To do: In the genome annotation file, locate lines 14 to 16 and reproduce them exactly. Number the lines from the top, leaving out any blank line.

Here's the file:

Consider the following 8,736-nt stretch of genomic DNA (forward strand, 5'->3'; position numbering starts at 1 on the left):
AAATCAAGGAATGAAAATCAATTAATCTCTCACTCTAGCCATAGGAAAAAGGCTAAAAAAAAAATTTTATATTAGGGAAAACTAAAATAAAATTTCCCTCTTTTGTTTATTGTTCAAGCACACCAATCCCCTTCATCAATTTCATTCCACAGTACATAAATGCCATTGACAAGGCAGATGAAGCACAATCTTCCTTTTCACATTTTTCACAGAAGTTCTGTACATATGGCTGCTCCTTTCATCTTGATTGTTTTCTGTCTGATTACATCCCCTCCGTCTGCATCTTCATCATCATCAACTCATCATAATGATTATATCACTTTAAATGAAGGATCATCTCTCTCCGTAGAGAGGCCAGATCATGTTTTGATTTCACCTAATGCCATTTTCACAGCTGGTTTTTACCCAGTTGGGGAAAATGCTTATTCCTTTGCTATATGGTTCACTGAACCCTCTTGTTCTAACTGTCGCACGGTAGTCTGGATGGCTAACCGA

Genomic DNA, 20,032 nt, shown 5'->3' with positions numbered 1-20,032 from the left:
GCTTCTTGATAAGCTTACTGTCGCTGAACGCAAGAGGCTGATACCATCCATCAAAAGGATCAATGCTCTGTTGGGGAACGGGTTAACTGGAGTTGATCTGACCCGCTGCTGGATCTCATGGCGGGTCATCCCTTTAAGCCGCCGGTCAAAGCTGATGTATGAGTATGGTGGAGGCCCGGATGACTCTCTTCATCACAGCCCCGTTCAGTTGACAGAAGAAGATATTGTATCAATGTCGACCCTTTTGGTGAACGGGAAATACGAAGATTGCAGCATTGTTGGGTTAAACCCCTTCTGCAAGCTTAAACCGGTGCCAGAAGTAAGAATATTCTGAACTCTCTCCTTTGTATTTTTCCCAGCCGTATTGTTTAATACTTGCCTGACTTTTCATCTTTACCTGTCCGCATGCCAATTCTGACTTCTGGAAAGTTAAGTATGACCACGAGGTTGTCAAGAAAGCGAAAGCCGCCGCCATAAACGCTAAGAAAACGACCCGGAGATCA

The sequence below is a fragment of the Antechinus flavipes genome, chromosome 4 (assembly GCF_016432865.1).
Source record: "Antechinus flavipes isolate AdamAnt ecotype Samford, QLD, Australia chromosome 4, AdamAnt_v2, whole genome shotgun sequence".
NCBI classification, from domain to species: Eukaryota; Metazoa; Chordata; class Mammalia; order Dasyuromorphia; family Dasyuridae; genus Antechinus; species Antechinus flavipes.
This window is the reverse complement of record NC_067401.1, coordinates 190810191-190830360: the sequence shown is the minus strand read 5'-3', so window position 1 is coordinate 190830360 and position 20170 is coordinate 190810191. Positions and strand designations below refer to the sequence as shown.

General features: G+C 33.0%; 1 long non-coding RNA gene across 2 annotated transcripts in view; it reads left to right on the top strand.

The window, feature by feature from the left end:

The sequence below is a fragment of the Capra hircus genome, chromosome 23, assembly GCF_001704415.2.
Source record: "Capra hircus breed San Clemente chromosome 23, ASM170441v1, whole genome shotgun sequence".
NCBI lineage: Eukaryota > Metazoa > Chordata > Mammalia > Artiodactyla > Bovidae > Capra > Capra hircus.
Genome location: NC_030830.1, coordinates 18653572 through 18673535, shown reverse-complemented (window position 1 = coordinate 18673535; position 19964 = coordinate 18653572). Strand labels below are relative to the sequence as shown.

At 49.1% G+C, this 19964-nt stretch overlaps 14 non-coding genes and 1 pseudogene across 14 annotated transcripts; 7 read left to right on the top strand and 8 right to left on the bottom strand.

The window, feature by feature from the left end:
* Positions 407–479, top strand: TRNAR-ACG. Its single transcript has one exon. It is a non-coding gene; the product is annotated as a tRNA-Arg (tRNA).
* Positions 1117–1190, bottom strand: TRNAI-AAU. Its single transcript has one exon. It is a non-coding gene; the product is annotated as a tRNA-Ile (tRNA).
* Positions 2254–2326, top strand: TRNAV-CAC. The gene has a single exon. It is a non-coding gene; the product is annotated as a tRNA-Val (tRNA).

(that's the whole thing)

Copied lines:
Genome location: NC_030830.1, coordinates 18653572 through 18673535, shown reverse-complemented (window position 1 = coordinate 18673535; position 19964 = coordinate 18653572). Strand labels below are relative to the sequence as shown.

At 49.1% G+C, this 19964-nt stretch overlaps 14 non-coding genes and 1 pseudogene across 14 annotated transcripts; 7 read left to right on the top strand and 8 right to left on the bottom strand.

The window, feature by feature from the left end: